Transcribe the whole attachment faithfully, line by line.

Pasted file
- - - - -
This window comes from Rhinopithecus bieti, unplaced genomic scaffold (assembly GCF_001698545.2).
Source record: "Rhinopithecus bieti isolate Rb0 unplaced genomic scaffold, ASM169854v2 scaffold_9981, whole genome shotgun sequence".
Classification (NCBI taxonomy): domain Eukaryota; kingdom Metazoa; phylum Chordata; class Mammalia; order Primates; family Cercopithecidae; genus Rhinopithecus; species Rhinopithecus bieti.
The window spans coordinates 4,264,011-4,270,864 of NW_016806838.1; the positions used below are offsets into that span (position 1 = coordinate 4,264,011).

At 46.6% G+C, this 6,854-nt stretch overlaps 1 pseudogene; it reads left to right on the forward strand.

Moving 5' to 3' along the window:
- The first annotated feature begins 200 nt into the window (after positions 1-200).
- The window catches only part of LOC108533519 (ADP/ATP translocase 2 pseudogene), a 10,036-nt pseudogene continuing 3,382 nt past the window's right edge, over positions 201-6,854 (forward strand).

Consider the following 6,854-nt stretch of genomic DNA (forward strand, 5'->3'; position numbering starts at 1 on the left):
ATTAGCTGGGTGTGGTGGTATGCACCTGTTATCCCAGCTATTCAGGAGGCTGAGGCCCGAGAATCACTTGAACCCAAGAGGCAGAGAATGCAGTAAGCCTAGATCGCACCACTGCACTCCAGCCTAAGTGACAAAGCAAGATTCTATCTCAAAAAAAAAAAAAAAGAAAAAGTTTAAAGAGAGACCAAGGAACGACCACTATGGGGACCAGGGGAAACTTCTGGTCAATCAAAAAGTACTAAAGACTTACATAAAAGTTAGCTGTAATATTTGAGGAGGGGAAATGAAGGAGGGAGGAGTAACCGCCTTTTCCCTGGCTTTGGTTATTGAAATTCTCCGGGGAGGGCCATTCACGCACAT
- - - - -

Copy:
This window comes from Rhinopithecus bieti, unplaced genomic scaffold (assembly GCF_001698545.2).
Source record: "Rhinopithecus bieti isolate Rb0 unplaced genomic scaffold, ASM169854v2 scaffold_9981, whole genome shotgun sequence".
Classification (NCBI taxonomy): domain Eukaryota; kingdom Metazoa; phylum Chordata; class Mammalia; order Primates; family Cercopithecidae; genus Rhinopithecus; species Rhinopithecus bieti.
The window spans coordinates 4,264,011-4,270,864 of NW_016806838.1; the positions used below are offsets into that span (position 1 = coordinate 4,264,011).

At 46.6% G+C, this 6,854-nt stretch overlaps 1 pseudogene; it reads left to right on the forward strand.

Moving 5' to 3' along the window:
- The first annotated feature begins 200 nt into the window (after positions 1-200).
- The window catches only part of LOC108533519 (ADP/ATP translocase 2 pseudogene), a 10,036-nt pseudogene continuing 3,382 nt past the window's right edge, over positions 201-6,854 (forward strand).

Consider the following 6,854-nt stretch of genomic DNA (forward strand, 5'->3'; position numbering starts at 1 on the left):
ATTAGCTGGGTGTGGTGGTATGCACCTGTTATCCCAGCTATTCAGGAGGCTGAGGCCCGAGAATCACTTGAACCCAAGAGGCAGAGAATGCAGTAAGCCTAGATCGCACCACTGCACTCCAGCCTAAGTGACAAAGCAAGATTCTATCTCAAAAAAAAAAAAAAAGAAAAAGTTTAAAGAGAGACCAAGGAACGACCACTATGGGGACCAGGGGAAACTTCTGGTCAATCAAAAAGTACTAAAGACTTACATAAAAGTTAGCTGTAATATTTGAGGAGGGGAAATGAAGGAGGGAGGAGTAACCGCCTTTTCCCTGGCTTTGGTTATTGAAATTCTCCGGGGAGGGCCATTCACGCACAT